Violence is OK, but sorta-sexual content isn’t?

•February 15, 2016 • 3 Comments

Well, it is time again for me to come up with those stupid questions more people should be asking. This is something I had been thinking about some time ago, and it was reminded to me after I watched this video where the guy pretty much asks why is it that people don’t really have a problem with ultra-violent videogames, but cry censorship every time a boob appears on the screen.

To be honest this is more of a rant than anything else, because I don’t expect to get a good/definitive answer.

I am not going to discuss anything about the video itself, since I believe the guy does a pretty good job explaining the whole thing, and I don’t have anything to add. I does remind me that violent and sorta-sexual content in videogames are seen completely different.

Note that I’m not even speaking about sexual content as in “a sex scene,” “a dude going all sexy in his underwear” or “sexual violence.” I’m talking about something as simple as a girl with a somewhat revealing cleavage or yoga pants that show the shape of her butt (a topic that was important last month, for some reason). Just as an example, please someone explain to me why this happens: In “certain videogames online store” there’s this monochromatic game, and on its product page you can see screenshots of the protagonist shooting people in close range, but that same store contacted me asking to remove a screenshot of a half-naked MANNEQUIN.

Also, I focus on the female protagonist for two reasons:
First, because 2 of my 3 past projects featured female protagonists, 2 of our 3 current projects feature female protagonists (the third one features a full cast of men and women), and all of the “4 future projects I want to make some day” feature female protagonists. Yeah, that’s a lot of women…
Second, because, being honest, nobody will care about that dude going all sexy in his underwear, because “sexual” or “sexy” are only worth discussing if the character is a woman.

Violent and gruesome deaths are not uncommon in videogames, at all. Sometimes you can even find death montages so you can see the “cool ways” enemies or protagonists are killed.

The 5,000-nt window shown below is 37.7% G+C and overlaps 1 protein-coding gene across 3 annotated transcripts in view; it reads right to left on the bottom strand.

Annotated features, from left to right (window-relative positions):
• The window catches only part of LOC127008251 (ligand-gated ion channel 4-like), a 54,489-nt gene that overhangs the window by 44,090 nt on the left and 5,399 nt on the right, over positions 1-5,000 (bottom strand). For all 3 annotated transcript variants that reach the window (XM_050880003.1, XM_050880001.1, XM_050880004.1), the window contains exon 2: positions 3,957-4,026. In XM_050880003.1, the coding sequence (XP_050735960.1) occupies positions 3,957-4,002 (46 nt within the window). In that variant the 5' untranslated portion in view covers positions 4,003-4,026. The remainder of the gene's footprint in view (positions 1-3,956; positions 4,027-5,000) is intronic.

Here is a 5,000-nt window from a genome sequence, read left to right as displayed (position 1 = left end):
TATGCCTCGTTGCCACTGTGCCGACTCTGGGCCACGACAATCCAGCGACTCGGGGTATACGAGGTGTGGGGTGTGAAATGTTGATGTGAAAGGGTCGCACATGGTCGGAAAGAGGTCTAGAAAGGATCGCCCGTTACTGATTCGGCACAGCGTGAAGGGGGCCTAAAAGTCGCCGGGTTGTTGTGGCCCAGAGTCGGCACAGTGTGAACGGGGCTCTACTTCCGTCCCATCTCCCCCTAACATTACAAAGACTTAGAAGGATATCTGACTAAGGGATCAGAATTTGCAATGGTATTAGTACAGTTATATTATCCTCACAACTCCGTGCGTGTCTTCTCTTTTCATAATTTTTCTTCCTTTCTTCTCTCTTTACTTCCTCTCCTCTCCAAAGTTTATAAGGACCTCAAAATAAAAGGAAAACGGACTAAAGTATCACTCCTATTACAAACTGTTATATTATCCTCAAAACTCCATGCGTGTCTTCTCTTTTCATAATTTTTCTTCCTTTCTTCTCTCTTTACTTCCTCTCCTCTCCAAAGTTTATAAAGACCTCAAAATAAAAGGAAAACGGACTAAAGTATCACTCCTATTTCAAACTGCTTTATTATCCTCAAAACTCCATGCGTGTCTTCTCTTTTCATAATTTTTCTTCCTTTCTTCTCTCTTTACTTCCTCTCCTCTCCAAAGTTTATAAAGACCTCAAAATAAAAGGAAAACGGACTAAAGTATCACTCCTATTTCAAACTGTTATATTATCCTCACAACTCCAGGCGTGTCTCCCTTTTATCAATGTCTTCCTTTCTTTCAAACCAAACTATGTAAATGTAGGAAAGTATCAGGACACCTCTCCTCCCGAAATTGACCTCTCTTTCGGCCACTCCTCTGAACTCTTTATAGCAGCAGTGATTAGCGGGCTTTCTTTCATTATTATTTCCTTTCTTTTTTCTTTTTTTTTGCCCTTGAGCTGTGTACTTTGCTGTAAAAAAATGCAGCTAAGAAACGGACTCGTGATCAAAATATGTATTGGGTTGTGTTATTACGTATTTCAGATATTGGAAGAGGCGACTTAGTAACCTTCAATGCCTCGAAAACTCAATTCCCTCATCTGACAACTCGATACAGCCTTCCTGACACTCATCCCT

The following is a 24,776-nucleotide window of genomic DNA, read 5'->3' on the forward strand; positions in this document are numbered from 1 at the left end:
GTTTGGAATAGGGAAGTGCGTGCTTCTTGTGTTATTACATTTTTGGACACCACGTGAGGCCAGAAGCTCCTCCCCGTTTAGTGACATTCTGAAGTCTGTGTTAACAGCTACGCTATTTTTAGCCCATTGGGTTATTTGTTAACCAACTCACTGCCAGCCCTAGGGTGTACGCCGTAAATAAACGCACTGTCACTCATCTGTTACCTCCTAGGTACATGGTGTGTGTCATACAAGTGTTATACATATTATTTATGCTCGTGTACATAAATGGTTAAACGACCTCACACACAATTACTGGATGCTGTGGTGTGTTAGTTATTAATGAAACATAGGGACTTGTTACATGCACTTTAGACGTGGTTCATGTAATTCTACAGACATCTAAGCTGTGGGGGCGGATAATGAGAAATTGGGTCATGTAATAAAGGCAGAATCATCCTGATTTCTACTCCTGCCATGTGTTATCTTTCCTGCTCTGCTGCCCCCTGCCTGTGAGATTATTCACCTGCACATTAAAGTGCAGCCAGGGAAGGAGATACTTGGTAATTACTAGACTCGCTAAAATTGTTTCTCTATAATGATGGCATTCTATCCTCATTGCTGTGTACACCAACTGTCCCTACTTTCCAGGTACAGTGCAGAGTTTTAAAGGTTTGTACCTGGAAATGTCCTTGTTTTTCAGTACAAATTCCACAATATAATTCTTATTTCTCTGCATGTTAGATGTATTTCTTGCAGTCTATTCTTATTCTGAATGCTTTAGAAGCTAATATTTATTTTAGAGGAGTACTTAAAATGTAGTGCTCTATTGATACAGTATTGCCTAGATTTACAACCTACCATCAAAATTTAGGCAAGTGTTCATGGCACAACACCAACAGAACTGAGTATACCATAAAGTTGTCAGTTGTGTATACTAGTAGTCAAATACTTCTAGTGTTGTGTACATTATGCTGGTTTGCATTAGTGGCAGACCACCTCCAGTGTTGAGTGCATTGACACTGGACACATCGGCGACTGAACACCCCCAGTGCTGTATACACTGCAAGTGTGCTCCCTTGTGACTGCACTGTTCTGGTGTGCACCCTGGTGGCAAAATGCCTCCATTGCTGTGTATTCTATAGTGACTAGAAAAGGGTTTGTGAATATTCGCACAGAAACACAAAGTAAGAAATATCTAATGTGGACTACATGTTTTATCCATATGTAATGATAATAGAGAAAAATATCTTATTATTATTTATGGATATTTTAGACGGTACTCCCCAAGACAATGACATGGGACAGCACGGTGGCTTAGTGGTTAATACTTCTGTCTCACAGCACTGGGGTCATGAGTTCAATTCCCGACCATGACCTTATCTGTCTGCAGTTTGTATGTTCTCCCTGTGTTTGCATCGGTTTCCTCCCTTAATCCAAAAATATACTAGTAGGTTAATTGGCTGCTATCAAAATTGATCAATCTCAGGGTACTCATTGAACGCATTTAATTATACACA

However, if a game features a girl showing too much skin, things will be a little different.

Well, of course violence in videogames is not nearly as important as Cammy or that other girl (can’t remember her name) showing too much butt in Street Fighter V.

There’s this “game” I want to make (it’s some sort of exploring-simulator, really), about a really pretty social network-addicted girl who’s thinking about her life while wandering around. To be honest, part of me wants to make the game because it will be fun, but part of me doesn’t want to make the game because there’s a chance I’ll get complains about how the main character is not realistic, because pretty girls in real life don’t post their lives online.

That is a good question, though. Why is it that I don’t really need to explain myself if I make the most violent videogame ever, but will surely get a lot of questions if my main character happens to be a way-too-attractive girl showing too much skin?

Or maybe I should try to keep a low profile and go for the violent game with gruesome deaths instead?

Rant is over. Thanks.

Maybe an update before anything else?

•February 2, 2016 • Leave a Comment

Hello all!

Well, there were a couple of things I wanted to write about, but I figured it was better to give you all a quick update on what I’ve been up to.

In January we began to work on The Nightmare. If you remember the 3d platformer we were working on, it’s “somewhat” the same thing, but we decided to reset the entire project a few months ago, for various reasons. I think it was for the best, since this new iteration has a better concept and direction… and also a better story.


I will make some “official news” soon. It’s going to be interesting.

There’s a small sideproject I’m doing just for fun, and for testing the 3d platforming gameplay. It’s going to be a very small project, so it should be ready in a few months.



The thing is that, after Enola, I’m trying to move away from “big” games and make smaller things instead. Smaller games are easier and faster to finish. That’s not to say I plan to go the “crappy games assembly line” route. I still want the games to be cool and all. I just don’t want to spend 2 years making a “big” game while I could spend one year making two “smaller” games.

There are a couple of things I wanted to talk about, but first, I just wanted to share an update.

See you soon.

Supergirl and how not being so ‘super’ is cool, part 2

•November 24, 2015 • Leave a Comment

Hello again.